In what turned out to be a pretty volatile week, the S&P 500 finished Friday roughly where it started the five day period, hovering around the 1,270 mark. Investors continued to focus in on the Greek crisis and concerns over the health of the American economy stayed in the picture as well after Fed Chair Ben Bernanke gave a gloomier outlook for the rest of the year. Commodity markets also experienced a very interesting period; most products tumbled thanks to a stronger dollar, while oil was slaughtered on Thursday thanks to an IEA-led release of 60 million barrels of crude, pushing WTI closer to the $90/bbl. level. The ETF world continued to grow despite concerns over the global economy as 12 new products were launched this week including a suite of emerging market sector funds and four actively-managed products from AdvisorShares.
Below, we outline three of the best ETF stories from around the web this past week:
Biotech ETFs: Which One Is Best Now? at Morningstar:
The biotech sector is one corner of the market where ETFs are especially important to investors; single companies can surge or tumble by double digits in a single session with great regularity, highlighting the importance of diversification. While there are a number of products that target this key sector, there are stark differences between the five potential choices. This article, written by Robert Goldsborough, highlights the key aspects of each fund that investors need to be aware of and how these nuances can greatly impact bottom line returns. Robert even gives his recommendations as to which he thinks are the best choices for both the risk-tolerant and risk-adverse investors.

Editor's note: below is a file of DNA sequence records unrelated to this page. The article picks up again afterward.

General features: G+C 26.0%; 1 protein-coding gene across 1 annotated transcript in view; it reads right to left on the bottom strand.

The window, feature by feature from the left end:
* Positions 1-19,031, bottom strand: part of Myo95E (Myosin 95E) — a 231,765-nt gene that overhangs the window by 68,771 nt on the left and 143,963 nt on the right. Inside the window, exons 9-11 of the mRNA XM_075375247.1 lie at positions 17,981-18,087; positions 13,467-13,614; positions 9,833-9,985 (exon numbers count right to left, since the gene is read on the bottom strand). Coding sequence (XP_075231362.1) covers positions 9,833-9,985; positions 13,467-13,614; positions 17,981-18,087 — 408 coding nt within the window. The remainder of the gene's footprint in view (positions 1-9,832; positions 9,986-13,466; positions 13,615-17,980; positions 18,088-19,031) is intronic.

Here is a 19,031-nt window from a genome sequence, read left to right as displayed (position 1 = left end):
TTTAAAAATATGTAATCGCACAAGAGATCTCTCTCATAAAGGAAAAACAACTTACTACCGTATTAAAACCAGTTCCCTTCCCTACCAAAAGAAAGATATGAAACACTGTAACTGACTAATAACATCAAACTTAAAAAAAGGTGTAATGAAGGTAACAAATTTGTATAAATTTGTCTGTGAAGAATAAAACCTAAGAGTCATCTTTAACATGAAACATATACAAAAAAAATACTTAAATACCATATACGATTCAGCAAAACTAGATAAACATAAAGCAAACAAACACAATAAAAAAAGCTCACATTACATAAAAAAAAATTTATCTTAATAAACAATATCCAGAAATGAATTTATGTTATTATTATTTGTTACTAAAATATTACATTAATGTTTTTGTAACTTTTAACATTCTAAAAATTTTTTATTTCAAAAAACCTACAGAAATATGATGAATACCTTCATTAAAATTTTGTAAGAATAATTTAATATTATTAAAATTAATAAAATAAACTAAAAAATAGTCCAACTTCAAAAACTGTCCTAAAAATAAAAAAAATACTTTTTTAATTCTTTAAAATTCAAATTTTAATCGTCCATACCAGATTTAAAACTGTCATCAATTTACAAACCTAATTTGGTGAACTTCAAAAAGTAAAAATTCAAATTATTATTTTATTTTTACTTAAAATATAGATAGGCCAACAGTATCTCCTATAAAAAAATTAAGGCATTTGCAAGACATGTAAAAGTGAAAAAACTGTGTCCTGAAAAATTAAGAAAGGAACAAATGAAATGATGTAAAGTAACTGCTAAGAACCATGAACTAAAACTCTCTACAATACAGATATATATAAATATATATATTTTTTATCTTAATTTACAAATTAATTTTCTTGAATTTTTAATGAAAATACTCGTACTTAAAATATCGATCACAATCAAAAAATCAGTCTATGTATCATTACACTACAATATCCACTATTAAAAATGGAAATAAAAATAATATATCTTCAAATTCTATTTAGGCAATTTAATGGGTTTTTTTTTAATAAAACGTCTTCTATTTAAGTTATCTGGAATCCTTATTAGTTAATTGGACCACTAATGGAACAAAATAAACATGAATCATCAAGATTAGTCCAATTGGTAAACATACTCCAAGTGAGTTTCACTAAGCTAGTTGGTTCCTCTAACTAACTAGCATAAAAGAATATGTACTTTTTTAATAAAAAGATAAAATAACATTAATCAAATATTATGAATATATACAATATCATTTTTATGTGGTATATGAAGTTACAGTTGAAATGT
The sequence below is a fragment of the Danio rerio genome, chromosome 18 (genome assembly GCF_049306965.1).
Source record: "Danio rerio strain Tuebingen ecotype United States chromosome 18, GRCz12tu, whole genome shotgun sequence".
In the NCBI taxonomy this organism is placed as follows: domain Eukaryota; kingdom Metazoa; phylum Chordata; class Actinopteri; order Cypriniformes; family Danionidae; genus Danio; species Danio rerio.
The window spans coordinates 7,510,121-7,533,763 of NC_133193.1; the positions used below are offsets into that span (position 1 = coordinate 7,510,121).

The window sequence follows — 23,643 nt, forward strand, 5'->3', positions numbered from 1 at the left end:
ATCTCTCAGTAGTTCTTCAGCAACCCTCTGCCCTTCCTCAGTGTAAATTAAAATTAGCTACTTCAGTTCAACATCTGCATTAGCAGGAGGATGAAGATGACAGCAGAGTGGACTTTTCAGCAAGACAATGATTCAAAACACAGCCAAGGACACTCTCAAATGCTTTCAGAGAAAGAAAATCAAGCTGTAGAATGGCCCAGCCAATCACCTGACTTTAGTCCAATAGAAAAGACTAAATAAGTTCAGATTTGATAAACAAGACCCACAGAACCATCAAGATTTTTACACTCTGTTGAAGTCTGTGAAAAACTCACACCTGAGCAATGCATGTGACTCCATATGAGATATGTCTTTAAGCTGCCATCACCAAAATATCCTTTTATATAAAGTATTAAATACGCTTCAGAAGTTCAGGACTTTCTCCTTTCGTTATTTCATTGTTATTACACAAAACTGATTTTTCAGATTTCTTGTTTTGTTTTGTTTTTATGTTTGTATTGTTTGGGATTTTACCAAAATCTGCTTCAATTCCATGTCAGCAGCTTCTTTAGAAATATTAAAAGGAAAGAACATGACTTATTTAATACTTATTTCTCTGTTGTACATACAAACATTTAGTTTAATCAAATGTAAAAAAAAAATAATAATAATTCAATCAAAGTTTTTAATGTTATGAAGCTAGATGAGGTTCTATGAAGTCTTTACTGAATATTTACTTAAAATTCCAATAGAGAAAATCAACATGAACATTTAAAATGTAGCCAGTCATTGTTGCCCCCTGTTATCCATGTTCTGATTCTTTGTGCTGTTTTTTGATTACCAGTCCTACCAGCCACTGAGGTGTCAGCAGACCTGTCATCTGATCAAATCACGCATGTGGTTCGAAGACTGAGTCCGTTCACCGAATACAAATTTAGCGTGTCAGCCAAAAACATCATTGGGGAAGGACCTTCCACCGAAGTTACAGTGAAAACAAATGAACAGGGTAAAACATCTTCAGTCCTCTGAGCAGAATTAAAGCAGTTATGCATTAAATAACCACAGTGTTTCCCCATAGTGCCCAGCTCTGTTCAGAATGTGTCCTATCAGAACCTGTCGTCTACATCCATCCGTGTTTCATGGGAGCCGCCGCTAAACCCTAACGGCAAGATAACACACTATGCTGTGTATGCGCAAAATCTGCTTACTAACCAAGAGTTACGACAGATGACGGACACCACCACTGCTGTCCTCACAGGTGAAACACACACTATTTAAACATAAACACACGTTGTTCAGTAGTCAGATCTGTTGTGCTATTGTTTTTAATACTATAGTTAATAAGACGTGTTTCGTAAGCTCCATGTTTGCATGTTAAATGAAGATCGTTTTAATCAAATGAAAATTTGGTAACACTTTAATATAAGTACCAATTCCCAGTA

Bank of Japan’s Risky Business In ETFs at MarketWatch:
Since the Japanese economy still remains extremely weak, the Bank of Japan has resorted to some unconventional tactics in order to keep equities afloat as of late. Highlighted in this article is what is known as the “1% rule” in the country, a process in which the BoJ buys exchange-traded funds whenever the Topix index of all issues on the first section of the Tokyo Exchange ends a morning session down at least 1%. Since April, when stocks triggered this one percent rule they returned into the positives close to two-thirds of the time compared to just 41% when the BoJ did not intervene. While this may be having an impact on the markets, some believe it is just psychological as the amounts that are being purchased are not enough to move the markets in most analysts’ opinions. Nevertheless, the story is an interesting read for those who are curious as to how a central bank buying ETFs can potentially impact the broader markets.
Inverse VIX ETNs: Reviewing All The Options at ETF Database:
Although investors have seen a spike in volatility as of late, many investors have still seen losses in VIX-based ETPs thanks to the devastating impact of contango. This process means that long-dated futures are more expensive than those closer to expiration, forcing funds that must roll their products into the next month to pay far higher prices for similar contracts. Thanks to this structural problem in the VIX market, a number of issuers have debuted funds that target the flipside of this phenomenon; inverse VIX ETNs. In this article, Michael Johnston outlines the many options that investors have in this intriguing space, discussing the nuances that traders must be familiar with before picking a product for their portfolio.
Disclosure: long XIV.